TRANSMISSION INFO:

 

GM 4L60E Transmissions 

GM manufactures this transmission in two versions. Both these transmissions use a reluctor ring connected to the GM engine computer for proper shifting points. The first version is a mirror image of the 700R/4L60, but it requires the reluctor ring. The second version is found in most of the 1997 & newer vehicles. The case and bellhousing are no longer cast together (now a removable bellhousing design). This transmission no longer has the square bolt pattern on the output side, but is equipped with a hex bolt pattern similar to a TH400.  

4L60E 4 bolt tail housing early design 1993-1996  Available in the same two case designs as 700R4 metric (60 degree V6) and 90 degree Chevy V6/V8. This transmission looks the same as a 700R4/4L60 but has a large round electrical plug on the passenger side of transmission and no T.V. cable was used. This transmission shifted by the engine PCM. There are aftermarket stand alone shift controllers available for the 4L60E. The one we recommend is the Compushift controller which we carry under our Part# P4L110.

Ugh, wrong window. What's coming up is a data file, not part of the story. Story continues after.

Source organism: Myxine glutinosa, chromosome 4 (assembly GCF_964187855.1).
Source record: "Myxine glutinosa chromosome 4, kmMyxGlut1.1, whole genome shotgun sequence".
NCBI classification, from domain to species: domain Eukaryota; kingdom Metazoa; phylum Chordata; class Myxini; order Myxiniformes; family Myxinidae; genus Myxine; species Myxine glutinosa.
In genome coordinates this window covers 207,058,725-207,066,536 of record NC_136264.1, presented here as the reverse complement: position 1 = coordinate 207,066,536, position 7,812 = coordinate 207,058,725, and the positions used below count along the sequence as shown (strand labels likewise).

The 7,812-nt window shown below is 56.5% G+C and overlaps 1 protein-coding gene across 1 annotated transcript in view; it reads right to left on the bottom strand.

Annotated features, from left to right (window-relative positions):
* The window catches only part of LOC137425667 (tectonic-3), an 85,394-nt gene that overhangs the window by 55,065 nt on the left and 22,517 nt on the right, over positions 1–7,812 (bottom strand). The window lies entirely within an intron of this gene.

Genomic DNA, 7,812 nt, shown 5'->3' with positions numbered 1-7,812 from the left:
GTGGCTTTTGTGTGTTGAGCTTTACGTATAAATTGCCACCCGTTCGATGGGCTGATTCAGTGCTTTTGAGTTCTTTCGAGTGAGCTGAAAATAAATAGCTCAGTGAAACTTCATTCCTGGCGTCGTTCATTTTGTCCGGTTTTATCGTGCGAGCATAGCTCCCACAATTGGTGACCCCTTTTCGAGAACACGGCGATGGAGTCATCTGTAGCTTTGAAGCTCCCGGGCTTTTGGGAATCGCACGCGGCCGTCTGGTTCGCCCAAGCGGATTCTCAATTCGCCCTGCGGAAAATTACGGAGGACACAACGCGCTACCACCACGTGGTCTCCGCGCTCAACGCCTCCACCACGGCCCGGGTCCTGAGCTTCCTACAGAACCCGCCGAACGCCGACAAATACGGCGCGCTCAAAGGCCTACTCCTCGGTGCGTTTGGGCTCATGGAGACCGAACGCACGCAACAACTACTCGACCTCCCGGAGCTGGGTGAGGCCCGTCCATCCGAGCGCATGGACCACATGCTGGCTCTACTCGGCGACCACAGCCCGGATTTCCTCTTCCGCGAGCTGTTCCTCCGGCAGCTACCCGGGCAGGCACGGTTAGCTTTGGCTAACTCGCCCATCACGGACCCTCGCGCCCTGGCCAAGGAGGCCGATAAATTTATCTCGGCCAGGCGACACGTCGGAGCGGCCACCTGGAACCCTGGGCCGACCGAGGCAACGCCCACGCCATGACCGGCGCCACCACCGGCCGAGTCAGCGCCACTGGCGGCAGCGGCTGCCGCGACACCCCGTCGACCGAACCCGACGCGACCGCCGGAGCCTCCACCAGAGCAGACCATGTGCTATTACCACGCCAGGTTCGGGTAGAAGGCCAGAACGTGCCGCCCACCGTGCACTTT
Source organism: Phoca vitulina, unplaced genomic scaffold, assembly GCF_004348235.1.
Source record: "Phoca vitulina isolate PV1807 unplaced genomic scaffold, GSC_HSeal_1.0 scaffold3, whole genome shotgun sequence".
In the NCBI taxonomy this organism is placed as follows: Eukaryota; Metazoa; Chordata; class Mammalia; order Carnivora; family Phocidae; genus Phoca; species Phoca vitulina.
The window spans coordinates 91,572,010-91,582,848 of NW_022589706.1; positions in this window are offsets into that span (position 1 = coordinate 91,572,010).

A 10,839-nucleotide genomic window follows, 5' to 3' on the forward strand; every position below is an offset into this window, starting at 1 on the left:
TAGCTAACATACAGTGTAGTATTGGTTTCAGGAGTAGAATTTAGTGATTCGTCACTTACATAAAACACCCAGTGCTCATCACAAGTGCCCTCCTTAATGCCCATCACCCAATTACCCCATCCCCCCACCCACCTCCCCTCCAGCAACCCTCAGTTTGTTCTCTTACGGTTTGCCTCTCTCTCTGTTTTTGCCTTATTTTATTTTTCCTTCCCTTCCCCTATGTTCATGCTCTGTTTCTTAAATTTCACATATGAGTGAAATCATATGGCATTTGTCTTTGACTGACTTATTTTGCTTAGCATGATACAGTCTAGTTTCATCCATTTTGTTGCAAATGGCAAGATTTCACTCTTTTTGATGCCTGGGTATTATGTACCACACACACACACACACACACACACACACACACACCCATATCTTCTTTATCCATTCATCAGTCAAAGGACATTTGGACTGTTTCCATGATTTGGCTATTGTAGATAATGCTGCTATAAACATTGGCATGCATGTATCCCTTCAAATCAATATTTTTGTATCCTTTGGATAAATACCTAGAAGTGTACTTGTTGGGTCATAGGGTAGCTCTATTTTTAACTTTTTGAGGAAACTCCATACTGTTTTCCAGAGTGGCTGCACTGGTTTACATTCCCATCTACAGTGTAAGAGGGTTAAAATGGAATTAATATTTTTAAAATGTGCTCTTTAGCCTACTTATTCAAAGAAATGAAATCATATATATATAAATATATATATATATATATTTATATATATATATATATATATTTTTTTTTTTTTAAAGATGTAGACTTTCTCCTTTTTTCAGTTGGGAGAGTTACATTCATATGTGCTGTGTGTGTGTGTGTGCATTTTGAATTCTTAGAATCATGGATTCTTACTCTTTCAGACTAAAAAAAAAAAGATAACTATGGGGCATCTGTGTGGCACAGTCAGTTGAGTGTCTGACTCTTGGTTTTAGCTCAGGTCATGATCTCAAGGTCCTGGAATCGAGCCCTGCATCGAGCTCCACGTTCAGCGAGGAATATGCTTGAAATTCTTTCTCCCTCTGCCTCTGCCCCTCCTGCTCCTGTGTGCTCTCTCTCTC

This transmission needs 40 pulse per drive shaft revolution (VSS) for proper shifting. GM installed a VSS sensor in the transfer case on 4x4 models and in the tailhousing on 2WDs. A low range switch is used on 4WDs to send a signal to the computer that the VSS must be adjusted for the transfer case low ratio. We design most of our adapters to have a VSS sensor in front of the transfer case. This allows the computer to always see a accurate reading from the VSS and keeps the transmission from having shifting problems. The sensor can be located after the transfer case; however, the computer must be programed to accept the transfer case low ratio. Stock GM transfer cases have a stock ratio of 2.72:1.   

4L60E late removable bellhousing design